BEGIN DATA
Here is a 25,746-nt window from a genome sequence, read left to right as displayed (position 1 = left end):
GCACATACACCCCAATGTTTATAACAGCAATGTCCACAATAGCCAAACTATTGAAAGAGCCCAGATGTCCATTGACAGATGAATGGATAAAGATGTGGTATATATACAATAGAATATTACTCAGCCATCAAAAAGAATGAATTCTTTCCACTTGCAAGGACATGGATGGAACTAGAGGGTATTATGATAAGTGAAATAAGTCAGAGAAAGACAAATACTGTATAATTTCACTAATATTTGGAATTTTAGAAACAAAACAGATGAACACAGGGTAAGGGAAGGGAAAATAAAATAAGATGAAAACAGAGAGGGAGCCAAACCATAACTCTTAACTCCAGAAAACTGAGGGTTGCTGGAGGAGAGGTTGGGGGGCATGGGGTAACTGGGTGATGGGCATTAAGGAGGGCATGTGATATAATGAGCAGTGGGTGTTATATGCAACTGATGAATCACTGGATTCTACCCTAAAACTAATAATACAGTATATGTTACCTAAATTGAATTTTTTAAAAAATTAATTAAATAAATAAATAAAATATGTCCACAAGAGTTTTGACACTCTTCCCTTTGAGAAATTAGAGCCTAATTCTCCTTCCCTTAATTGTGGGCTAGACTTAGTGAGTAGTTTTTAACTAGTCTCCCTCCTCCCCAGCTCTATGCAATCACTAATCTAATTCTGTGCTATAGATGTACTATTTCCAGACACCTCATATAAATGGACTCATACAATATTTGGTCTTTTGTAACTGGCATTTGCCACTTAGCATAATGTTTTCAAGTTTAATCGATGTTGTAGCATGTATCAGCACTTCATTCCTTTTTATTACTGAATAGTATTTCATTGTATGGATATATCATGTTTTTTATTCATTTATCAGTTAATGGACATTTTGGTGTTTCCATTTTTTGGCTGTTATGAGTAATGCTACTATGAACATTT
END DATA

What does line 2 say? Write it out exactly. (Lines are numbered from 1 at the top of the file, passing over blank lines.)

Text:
GCACATACACCCCAATGTTTATAACAGCAATGTCCACAATAGCCAAACTATTGAAAGAGCCCAGATGTCCATTGACAGATGAATGGATAAAGATGTGGTATATATACAATAGAATATTACTCAGCCATCAAAAAGAATGAATTCTTTCCACTTGCAAGGACATGGATGGAACTAGAGGGTATTATGATAAGTGAAATAAGTCAGAGAAAGACAAATACTGTATAATTTCACTAATATTTGGAATTTTAGAAACAAAACAGATGAACACAGGGTAAGGGAAGGGAAAATAAAATAAGATGAAAACAGAGAGGGAGCCAAACCATAACTCTTAACTCCAGAAAACTGAGGGTTGCTGGAGGAGAGGTTGGGGGGCATGGGGTAACTGGGTGATGGGCATTAAGGAGGGCATGTGATATAATGAGCAGTGGGTGTTATATGCAACTGATGAATCACTGGATTCTACCCTAAAACTAATAATACAGTATATGTTACCTAAATTGAATTTTTTAAAAAATTAATTAAATAAATAAATAAAATATGTCCACAAGAGTTTTGACACTCTTCCCTTTGAGAAATTAGAGCCTAATTCTCCTTCCCTTAATTGTGGGCTAGACTTAGTGAGTAGTTTTTAACTAGTCTCCCTCCTCCCCAGCTCTATGCAATCACTAATCTAATTCTGTGCTATAGATGTACTATTTCCAGACACCTCATATAAATGGACTCATACAATATTTGGTCTTTTGTAACTGGCATTTGCCACTTAGCATAATGTTTTCAAGTTTAATCGATGTTGTAGCATGTATCAGCACTTCATTCCTTTTTATTACTGAATAGTATTTCATTGTATGGATATATCATGTTTTTTATTCATTTATCAGTTAATGGACATTTTGGTGTTTCCATTTTTTGGCTGTTATGAGTAATGCTACTATGAACATTT